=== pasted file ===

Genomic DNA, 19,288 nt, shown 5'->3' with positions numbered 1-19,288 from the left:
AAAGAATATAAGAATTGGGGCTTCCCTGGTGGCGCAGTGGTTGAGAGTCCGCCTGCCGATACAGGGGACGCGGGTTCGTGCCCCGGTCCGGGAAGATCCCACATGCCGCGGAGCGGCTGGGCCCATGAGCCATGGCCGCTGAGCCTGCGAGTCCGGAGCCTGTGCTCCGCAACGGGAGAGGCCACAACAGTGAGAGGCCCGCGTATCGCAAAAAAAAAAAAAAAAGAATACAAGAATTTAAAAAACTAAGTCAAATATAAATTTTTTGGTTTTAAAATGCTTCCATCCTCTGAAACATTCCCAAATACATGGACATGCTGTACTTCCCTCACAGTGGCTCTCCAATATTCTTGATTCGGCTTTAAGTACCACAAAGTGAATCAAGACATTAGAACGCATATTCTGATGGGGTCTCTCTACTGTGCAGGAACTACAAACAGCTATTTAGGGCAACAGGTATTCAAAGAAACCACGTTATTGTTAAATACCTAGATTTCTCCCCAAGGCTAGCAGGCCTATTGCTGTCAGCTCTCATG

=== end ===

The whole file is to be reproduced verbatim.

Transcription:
Genomic DNA, 19,288 nt, shown 5'->3' with positions numbered 1-19,288 from the left:
AAAGAATATAAGAATTGGGGCTTCCCTGGTGGCGCAGTGGTTGAGAGTCCGCCTGCCGATACAGGGGACGCGGGTTCGTGCCCCGGTCCGGGAAGATCCCACATGCCGCGGAGCGGCTGGGCCCATGAGCCATGGCCGCTGAGCCTGCGAGTCCGGAGCCTGTGCTCCGCAACGGGAGAGGCCACAACAGTGAGAGGCCCGCGTATCGCAAAAAAAAAAAAAAAAGAATACAAGAATTTAAAAAACTAAGTCAAATATAAATTTTTTGGTTTTAAAATGCTTCCATCCTCTGAAACATTCCCAAATACATGGACATGCTGTACTTCCCTCACAGTGGCTCTCCAATATTCTTGATTCGGCTTTAAGTACCACAAAGTGAATCAAGACATTAGAACGCATATTCTGATGGGGTCTCTCTACTGTGCAGGAACTACAAACAGCTATTTAGGGCAACAGGTATTCAAAGAAACCACGTTATTGTTAAATACCTAGATTTCTCCCCAAGGCTAGCAGGCCTATTGCTGTCAGCTCTCATG